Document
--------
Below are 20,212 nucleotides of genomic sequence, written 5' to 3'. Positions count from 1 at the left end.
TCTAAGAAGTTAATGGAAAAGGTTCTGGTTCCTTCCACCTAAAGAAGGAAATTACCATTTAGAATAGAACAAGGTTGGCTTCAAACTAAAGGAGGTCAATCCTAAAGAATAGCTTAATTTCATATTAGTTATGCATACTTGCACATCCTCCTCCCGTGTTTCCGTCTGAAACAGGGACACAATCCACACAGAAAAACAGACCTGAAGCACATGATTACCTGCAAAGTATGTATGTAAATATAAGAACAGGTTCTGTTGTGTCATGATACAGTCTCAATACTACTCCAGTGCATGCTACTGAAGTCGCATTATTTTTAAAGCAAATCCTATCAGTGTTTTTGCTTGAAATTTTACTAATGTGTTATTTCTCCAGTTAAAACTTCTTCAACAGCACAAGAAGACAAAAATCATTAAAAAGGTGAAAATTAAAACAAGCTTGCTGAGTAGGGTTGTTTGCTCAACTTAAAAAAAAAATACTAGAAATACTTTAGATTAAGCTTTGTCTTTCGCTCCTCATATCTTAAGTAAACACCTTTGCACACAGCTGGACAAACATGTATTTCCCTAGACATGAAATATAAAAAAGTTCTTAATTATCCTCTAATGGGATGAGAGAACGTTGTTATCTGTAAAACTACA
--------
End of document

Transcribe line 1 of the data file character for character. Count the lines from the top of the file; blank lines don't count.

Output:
Below are 20,212 nucleotides of genomic sequence, written 5' to 3'. Positions count from 1 at the left end.